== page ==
Starlings Sturnus vulgaris, gathering above reed bed at Ham Wall RSPB reserve

Starling deterrents

Starling numbers have been declining seriously right across Europe for many years, and the species is red listed and in serious conservation trouble.

The starling situation

The UK Starling breeding population has declined by around 65 per cent in the last 30 years.

Therefore, it seems a shame that anyone would wish to deter this charismatic bird which needs every help it can get. We do appreciate that in some situations it is advisable to exclude the birds, and the following methods may be useful if one has to resort to these measures.

  • Starling roosts are found in locations where large numbers of birds can gather in safety. Such sites are becoming scarcer, and roost sizes are declining as the numbers of starlings Europe-wide decline. Because of the adverse conservation status of the starling, it would be best to tolerate a roost wherever it may be. However, if the roost must be moved on, a tape of a starling distress call played underneath a roost after dark can effectively move the birds to another location.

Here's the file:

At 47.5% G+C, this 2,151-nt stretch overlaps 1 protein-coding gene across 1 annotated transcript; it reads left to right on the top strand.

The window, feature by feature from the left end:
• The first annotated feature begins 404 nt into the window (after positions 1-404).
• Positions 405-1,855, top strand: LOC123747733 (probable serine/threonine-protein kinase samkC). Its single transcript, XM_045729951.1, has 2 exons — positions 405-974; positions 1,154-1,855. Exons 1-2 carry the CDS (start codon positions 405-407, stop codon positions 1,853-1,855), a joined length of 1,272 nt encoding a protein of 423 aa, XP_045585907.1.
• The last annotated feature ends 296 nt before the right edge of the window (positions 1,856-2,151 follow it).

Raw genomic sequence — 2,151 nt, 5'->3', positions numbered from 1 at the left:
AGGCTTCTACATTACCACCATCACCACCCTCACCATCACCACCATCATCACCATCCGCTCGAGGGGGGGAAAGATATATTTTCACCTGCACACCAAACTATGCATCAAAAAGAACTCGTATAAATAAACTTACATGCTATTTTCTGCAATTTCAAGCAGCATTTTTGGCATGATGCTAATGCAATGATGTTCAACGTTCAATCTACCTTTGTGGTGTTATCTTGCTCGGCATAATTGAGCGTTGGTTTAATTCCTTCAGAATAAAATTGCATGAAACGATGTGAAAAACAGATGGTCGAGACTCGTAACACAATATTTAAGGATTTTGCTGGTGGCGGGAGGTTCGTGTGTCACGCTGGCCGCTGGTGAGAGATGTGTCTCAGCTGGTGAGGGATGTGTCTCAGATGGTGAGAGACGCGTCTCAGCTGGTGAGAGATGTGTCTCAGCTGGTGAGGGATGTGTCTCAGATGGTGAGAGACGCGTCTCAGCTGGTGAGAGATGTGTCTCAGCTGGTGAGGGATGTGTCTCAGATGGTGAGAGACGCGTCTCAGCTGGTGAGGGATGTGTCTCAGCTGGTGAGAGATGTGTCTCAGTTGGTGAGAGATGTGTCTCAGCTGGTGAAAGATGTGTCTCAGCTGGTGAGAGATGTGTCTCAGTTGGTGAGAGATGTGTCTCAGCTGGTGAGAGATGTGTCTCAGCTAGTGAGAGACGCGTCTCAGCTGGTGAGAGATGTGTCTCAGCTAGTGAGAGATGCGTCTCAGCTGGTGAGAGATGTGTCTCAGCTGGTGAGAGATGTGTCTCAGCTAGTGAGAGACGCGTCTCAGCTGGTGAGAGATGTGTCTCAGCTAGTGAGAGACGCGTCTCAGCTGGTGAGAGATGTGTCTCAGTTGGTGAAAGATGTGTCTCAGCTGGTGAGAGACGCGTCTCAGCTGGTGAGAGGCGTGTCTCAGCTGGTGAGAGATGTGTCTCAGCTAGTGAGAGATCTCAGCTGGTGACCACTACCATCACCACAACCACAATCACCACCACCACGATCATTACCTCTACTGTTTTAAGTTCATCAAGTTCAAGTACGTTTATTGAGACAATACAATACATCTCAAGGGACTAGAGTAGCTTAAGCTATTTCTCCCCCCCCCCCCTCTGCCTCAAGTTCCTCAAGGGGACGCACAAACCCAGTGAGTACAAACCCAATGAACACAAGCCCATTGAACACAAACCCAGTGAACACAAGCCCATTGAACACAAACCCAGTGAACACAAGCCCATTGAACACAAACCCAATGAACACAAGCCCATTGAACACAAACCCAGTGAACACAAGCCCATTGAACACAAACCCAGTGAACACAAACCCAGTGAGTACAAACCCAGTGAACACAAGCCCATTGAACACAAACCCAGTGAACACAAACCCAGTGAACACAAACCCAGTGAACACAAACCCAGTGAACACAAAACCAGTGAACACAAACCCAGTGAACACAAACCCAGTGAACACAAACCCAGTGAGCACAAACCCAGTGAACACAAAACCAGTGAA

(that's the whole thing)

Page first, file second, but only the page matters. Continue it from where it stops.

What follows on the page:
• Perching on ledges can be prevented by fitting spike strips and other such barrier deterrents onto the ledge. 
  • Because of their intermediate size, it is not possible to exclude starlings only from feeders in gardens. Timing the feeding to avoid the peak times of starling presence may help. 
  • Any audible deterrent (apart from distress calls) will not be starling-specific, but is just as likely to scare any bird within its effective range, and in gardens is likely to be unacceptable because of the nuisance it would cause to the neighbourhood. Keep in mind that call and audio related deterrents should not be put in place after starlings have already started nesting - they have to be implemented before the breeding season.